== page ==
"Close to half the birds on the planet are songbirds, some four thousand species, with songs ranging from the mumbled melancholy chortle of the bluebird to the forty-note aria of the cowbird, the long Byzantine song of the sedge warbler, the flutelike tune of the hermit thrush, and the amazing seamless duets of the male and female plain-tailed wren."
- Jennifer Ackerman, The Genius of Birds
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There are 400 billion birds on earth. That's 80 per human. And yet, for as resourceful and resilient as the feathered species are, author and "bird nerd" Jennifer Ackerman contends we still know very little about—and worse, largely dismiss—them. "Our language reflects our disrespect. Something worthless or unappealing is 'for the birds.' An ineffectual politician is a 'lame duck.' To 'lay an egg' is to flub a performance. To be 'henpecked' is to be harassed with persistent nagging. 'Eating crow' is eating humble pie. The expression 'bird brain,' for a stupid, foolish, or scatterbrained person, entered the English language in the early 1920's because people thought of birds as mere flying, pecking automatons, with brains so small they had no capacity for thought at all. That view is a gone goose."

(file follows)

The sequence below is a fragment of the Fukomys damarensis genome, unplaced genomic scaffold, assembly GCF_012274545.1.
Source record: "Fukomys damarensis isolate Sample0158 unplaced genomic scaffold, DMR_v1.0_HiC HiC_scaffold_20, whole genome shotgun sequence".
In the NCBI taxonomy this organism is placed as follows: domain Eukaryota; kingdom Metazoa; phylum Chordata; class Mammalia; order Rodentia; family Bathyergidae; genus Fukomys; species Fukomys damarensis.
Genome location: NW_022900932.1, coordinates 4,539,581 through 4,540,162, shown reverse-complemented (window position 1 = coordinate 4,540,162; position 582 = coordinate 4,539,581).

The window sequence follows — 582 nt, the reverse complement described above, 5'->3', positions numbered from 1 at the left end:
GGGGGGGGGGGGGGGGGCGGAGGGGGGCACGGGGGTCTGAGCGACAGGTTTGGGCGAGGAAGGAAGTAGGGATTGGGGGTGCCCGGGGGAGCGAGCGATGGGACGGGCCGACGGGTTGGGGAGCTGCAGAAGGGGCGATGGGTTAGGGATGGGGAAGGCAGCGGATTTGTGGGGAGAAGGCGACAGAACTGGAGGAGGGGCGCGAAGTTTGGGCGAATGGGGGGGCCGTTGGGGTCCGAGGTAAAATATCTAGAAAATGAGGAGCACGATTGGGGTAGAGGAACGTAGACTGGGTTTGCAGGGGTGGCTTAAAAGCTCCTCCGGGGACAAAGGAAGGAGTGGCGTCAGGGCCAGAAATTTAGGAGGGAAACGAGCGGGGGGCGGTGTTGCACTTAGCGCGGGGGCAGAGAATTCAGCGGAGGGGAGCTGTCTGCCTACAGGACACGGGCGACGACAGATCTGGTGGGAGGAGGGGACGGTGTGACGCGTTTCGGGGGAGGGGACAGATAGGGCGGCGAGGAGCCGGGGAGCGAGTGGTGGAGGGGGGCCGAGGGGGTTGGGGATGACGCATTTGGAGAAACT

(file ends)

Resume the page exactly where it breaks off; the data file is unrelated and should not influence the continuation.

Birds are smart. Very smart. They make tools. They count. They imitate behaviors of other birds and even humans. They invent new solutions to old problems. They remember where they put things—especially the Western scrub jay which can recall up to 33,000 winter food caches. They can anticipate and guard against storms. They exploit opportunities, like the great tits and blue tits of the 1920's who learned how to open cardboard bottle tops to drink the cream off the top of milk bottles, and spread their knowledge over the next twenty years to hundreds of localities throughout England, Wales, and Ireland. Birds make nests up to idiosyncratic esthetic standards, even in the absence of females and the chance of mating. The allegedly 'bird-brained' pigeon has an incredible homing instinct and ability to traverse foreign landscapes...These incredible feats and others suggest profound mental capacities and abilities, ones comparable to those found in some primates.